Should abortion be a constitutional right?
- The most current data from the CDC reports that in 2018, there were 619,591 abortions performed in the US.
- One comparative study found “legal, induced abortion” to be 14 times safer for a mother than childbirth.
- A 2019 Gallup poll revealed that 21% of Americans think abortions should be illegal “in all circumstances.”
- The Guttmacher Institute reports that 45 states allow “individual health care providers to refuse to participate in an abortion.”
Abortion should never be considered a constitutional right primarily because it is not explicitly outlined in the Constitution and instead exists 'in a loose reading of it.' While pro-choice proponents will often cite Roe v. Wade for legal protection, this is hardly a sound argument considering that the ruling only outlaws restrictive abortion access but does not necessarily make abortion a 'constitutional law.' At the time, the deciding court 'relied on the self-contradictory notion of 'substantive due process'' to find a loophole in its interpretation of the Constitution. It is also worth noting that the ruling is relatively recent, as it only occurred in 1973.
The basis for Roe v. Wade's ruling is that the Constitution protects individual and other privacies under the Fourth, Ninth, and Fourteenth Amendments. However, this creates an ethical dilemma in that claimed privacy concerns appear 'to cover illicit and sinful actions,' such as performing an abortion.
Conversely, the right to life IS protected under the Constitution, written into the Declaration of Independence, which guarantees 'unalienable Rights, that among these are Life, Liberty, and the pursuit of Happiness.' It is admittedly contradictory when progressives argue that abortion is constitutionally protected--which it is not--and then question specifically written protections such as those under the First and Second Amendments.
The legality and morality surrounding abortion remain undecided in society. Yet, recent cases should be considered for their importance, as states such as Alabama, Arkansas, Georgia, Kentucky, Mississippi, Missouri, and Ohio have passed strict anti-abortion laws, indicating that modern lawmakers question the practice, especially when it pertains to late-term pregnancy termination.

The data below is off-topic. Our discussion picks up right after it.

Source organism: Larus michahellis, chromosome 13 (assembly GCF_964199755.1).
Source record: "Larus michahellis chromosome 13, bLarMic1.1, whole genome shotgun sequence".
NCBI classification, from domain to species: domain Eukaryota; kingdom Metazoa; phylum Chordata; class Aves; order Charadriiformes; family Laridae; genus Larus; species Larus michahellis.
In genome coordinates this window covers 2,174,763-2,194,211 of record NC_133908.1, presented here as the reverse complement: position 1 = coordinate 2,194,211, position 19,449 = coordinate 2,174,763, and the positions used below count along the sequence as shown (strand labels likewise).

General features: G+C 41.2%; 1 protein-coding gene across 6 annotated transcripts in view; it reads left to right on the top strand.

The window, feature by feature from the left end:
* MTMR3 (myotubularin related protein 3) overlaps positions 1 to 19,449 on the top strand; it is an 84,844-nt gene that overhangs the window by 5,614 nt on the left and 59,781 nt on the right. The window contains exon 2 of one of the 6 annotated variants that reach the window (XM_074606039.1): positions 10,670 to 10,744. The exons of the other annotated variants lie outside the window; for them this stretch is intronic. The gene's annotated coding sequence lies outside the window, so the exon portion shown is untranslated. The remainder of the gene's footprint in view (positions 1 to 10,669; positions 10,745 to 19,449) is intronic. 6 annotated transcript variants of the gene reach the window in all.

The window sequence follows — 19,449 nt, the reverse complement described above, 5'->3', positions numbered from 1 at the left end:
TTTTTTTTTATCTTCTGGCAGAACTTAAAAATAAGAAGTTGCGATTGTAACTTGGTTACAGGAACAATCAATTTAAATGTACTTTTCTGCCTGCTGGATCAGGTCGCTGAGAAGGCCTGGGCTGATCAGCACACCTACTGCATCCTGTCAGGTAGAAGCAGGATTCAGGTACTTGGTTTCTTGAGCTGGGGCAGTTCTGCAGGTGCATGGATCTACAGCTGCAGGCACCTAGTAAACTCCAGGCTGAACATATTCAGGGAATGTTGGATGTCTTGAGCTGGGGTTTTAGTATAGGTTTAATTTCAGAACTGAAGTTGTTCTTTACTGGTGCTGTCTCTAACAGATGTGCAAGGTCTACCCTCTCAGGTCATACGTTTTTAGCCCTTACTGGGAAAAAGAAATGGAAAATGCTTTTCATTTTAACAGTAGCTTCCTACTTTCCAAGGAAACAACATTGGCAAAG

For almost fifty years, the right to an abortion has been a Black Letter Law, the term used to refer to a well-established legal rule. Further, the Supreme Court has stated that no law created to restrict abortion could ever be constitutional.
In Roe v. Wade, Justices ruled that the right to choose an abortion was a fundamental one, implicitly protected under due process. In 2016, the court recognized that without access to abortion, the right is meaningless, and thus any laws attempting to make abortions more difficult to get are also unconstitutional.
Pro-life groups claim that abortions are dangerous for both mother and child. However, it has been legally recognized that the personhood of a fetus is unknown and thus unprotectable.
Additionally, abortion is actually one of the safest medical procedures in the world, with over 98% percent of them occurring without complications and less than 0.1% of women encountering any significant side effects.
Pregnancy, on the other hand, holds a significant danger. One in fifteen women experiences any combination of dozens of health risks due to pregnancy--including permanent damage to various organs--not to mention the immense psychological strain and mental/hormonal ramifications surrounding every stage of the process. For a healthy woman, any of these complications can quickly become life-threatening, and the danger is exponentially greater for anyone with a pre-existing condition.
The right to choose an easy abortion is legally protected and has been for half a century, but moreover: it can save a woman’s life. For these reasons, abortion should absolutely be a constitutional right.